After a warm welcome the room was filled with quite a lot of people, most of them as expected programmers and a few customers from Puzzle. I started my presentation and explained the issues with implicit knowledge we find everywhere where we use list- or table-like structures, like Excel files or databases. I showed them how much information gets lost that way and talked about why we need unique identifiers not just for the information itself but also for the headings, the annotations, the relationships between entries in tables. Finally I showed them how this implicit knowledge can be visualized in a graph, which I explained by very simple examples on the whiteboard.

I already talked longer than planned for this part so I switched to examples, stories from our customers and use cases I found on or heard at SemTech. Every example I explained based on three great points Christian and I figured out the night before:

  • dissolve existing data silos
  • make implicit (or tacit) knowledge explicit available
  • make it possible to store any relationship without the need of designing an appropriate data model upfront

The most important key message was however that semantic web does not offer entirely new things, but it allows us to solve common problems more quickly and, hence, at lower costs.

Surely I did briefly mention RDF as the data model, I did talk about vocabularies and how you describe them in so called ontologies but I did not waste more time on it than absolutely necessary. Later we briefly talked about why we have to bring the benefits of the flexible data model in the backend to the user interface, which is exactly what we are working on at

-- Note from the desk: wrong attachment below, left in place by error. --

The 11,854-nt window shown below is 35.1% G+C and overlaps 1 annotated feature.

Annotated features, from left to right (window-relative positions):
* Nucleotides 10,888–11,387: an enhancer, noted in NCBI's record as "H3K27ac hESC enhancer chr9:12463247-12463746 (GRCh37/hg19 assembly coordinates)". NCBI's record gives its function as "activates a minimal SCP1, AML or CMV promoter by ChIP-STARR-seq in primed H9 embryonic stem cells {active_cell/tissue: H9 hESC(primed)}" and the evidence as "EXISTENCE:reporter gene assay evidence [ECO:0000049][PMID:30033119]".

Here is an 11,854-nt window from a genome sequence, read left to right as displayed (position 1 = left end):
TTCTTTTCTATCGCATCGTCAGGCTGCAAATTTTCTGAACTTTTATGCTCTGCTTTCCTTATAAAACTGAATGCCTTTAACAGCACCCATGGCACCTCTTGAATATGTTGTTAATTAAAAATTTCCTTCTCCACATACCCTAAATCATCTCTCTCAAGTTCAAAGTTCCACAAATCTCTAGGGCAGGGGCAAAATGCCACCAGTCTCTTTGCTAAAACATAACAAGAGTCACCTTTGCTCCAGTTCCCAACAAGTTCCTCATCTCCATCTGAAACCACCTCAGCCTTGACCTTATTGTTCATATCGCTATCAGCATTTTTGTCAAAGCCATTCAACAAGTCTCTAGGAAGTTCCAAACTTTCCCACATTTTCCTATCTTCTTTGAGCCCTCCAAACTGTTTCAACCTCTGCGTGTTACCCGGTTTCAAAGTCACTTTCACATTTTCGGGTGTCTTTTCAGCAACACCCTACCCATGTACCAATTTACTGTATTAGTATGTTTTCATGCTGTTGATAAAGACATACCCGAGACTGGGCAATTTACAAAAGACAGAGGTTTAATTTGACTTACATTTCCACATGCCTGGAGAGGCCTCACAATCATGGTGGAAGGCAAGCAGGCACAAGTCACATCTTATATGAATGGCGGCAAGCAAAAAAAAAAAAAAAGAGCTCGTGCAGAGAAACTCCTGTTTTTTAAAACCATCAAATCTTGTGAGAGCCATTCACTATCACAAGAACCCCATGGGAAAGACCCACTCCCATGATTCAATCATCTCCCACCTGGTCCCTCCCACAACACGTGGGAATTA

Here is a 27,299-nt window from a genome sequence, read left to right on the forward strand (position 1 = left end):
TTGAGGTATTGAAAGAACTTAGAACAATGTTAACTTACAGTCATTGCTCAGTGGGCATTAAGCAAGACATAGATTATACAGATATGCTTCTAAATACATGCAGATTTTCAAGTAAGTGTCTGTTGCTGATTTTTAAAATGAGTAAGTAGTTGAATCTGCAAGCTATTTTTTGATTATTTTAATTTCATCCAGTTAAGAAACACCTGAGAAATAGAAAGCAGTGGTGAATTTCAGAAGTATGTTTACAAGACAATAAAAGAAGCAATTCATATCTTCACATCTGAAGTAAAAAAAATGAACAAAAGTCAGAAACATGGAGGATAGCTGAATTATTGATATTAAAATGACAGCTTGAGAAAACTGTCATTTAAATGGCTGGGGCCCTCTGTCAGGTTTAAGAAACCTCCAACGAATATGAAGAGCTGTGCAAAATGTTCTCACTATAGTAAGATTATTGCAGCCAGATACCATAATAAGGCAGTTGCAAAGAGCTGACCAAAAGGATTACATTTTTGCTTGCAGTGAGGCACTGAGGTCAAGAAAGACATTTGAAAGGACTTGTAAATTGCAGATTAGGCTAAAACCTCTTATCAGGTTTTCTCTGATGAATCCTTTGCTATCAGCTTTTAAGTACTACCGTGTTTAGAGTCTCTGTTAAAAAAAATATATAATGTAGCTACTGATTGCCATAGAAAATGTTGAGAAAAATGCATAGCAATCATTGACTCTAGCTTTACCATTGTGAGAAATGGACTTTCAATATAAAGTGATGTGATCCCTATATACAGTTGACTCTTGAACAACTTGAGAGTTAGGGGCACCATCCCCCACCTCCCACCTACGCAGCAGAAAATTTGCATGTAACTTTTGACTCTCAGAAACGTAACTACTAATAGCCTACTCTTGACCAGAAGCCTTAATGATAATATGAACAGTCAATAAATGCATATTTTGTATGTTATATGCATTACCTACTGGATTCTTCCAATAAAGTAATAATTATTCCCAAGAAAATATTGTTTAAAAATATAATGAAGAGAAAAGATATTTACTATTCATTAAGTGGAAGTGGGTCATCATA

In the end I showed a few examples of our user interface technology and briefly talked about Linked Open Data and its potential. Surely I did talk a bit longer than an hour and when I decided to stop, I knew that I didn’t talk about quite a lot of things which I find tremendously exciting about the semantic web.

The feedback was just great. We had great discussions at lunch, later I got various text messages and emails from Puzzle employees and customers which told me the loved the idea of the semantic web and the way I presented it. They were sparkling with ideas of how they could use it in their own company or at customers and some of them want to read into the technology and get their hands dirty.

But there was one ultimate remark which proved to me that presenting semantic web without lot’s of technical details is definitely the way to go: At lunch they realized that someone else presented RDF a few years back but back then no one understood what it could be used for. So no matter to whom you are explaining the semantic web: rather show how it can solve existing problems, but don’t waste time on the technology itself. And by the way: me and my guys at would be more than happy to explain it to you as well :)